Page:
Spring 1998 (6.1)
How Kids Learn
How do young children
progress from babbling and repeating simple words, to putting
together complete sentences? Linguists disagree about how this
happens. Most insist that humans have an innate or biological
ability to learn languages.
Photo: Ann Kromsky with posters describing her language project.
With the help of University of California at Riverside (UCR) professor Curt Burgess, Kromsky created a computer model, called "HAL Jr," to study children's acquisition of language. HAL Jr. is based on the prototype of HAL (Hyperspace Analogue Language) which models adult language.
Kromsky and Chomsky
Kromsky's computer model was "fed" 1.7 million words that had been spoken by preschool-aged children, ages 2-6. Kromsky found this collection of words on the Internet from the Childes Data Base, a research study conducted at Carnegie-Mellon University in Pittsburgh. The words had been collected from children of different ages, races and backgrounds.
Using a mathematical formula, she programmed the computer to group words with similar meanings and uses. According to Kromsky, the computer seems to "learn" the meaning of a word often after only two or three exposures in its natural context. She was also surprised to find how quickly ungrammatical structures, such as words like "wanna" and "gotta," were categorized and assigned meaning so quickly.
From this information, HAL Jr. constructed a two-dimensional map for its 6,000-word vocabulary. Words that had similar meanings were clustered together more closely on the map. For example, words for food were in a different corner than words for toys. "Muffin," "cookie" and "bread" were very close together on the map, even though the definitions for these words had not been fed to the computer. HAL Jr. could even distinguish between nouns, verbs and adjectives. According to Kromsky, this shows that children learn language from hearing it, and that there is a mathematical basis for language.
Discovering how humans learn languages can help us understand how the mind "maps" or categorizes new languages and should result, among other things, in saving us lots of time in learning new languages.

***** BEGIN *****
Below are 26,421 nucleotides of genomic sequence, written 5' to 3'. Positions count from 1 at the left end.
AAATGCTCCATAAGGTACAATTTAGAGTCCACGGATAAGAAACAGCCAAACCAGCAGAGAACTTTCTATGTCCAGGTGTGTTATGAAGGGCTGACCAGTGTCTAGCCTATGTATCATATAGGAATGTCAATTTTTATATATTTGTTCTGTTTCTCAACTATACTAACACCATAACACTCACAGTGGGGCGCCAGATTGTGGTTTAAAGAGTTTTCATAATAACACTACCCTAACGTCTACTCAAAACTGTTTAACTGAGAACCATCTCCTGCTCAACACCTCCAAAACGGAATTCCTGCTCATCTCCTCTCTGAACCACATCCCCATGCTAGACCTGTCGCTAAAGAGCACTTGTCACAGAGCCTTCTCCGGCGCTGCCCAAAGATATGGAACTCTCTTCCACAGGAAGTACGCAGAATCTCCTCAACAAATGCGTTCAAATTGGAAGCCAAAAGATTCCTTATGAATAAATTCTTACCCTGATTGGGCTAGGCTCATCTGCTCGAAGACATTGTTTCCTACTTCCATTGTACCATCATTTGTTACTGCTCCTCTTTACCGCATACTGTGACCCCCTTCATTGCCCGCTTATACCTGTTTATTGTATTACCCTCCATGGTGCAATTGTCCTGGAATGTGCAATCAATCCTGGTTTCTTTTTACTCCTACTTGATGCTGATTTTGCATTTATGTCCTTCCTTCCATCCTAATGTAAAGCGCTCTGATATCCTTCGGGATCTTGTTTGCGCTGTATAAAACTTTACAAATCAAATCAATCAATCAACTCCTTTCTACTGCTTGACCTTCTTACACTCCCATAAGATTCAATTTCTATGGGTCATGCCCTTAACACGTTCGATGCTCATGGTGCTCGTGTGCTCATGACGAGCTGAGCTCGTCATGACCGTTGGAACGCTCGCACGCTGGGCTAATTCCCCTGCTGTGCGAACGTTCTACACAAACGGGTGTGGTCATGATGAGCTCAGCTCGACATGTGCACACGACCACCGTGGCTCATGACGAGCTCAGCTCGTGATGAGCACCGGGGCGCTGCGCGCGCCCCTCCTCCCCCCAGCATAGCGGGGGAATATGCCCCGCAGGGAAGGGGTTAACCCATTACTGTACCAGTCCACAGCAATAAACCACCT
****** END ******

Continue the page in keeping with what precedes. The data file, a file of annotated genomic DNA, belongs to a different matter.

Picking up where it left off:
Kromsky's project was up against
stiff competition in the Westinghouse Search, now in its 57th
year. About 1,500 U.S. high school students qualify for the competition
each year. Each year the top 40 entries are named as finalists
and are invited to Washington D.C. to present their research,
meet leading scientists and undergo a further round of interviews
so that the top ten projects can be chosen.
Even being picked as one of the 40 finalists was "mind-boggling" for Ann. She received the news early one morning in February. "They called from the East coast. Since I had just awakened, I wondered who was calling me so early in the morning. I couldn't believe it. I kept saying, 'Are you kidding me?' You have to understand that this is like the Nobel Prize for high school students."
It wasn't the first time Kromsky had won a science competition. In 1996, she took first place at the California Science and Technology Museum contest and won $4,000 in scholarships.
Outside the university computer laboratory, where her classmates always think she's older than she actually is, Kromsky enjoys singing with a Madrigal group at high school. Her initial interest in music began in Azerbaijan.
So what does a Westinghouse award-winner do next? Many of the finalists from previous years have gone on to become professors and research scientists, some have even gone on to win prestigious honors such as the Nobel Prize, MacArthur Foundation Fellowships (the so-called "genius awards"), Sloan Research Fellows, Fields Medal for mathematics or membership into the National Academy of Sciences or National Academy of Engineering.
Already, several graduate students
and Ph.D. candidates are expanding on ideas that Kromsky pioneered.
After finishing high school, she plans to enroll in a university.
She's not sure which one yet-there's been lots of offers. Possibly,
she'll continue in medicine or neurology. Wherever she goes,
however, the likelihood is great that her contribution in the
field of language acquisition will continue-and that HAL Jr.
is just a forerunner of things to come.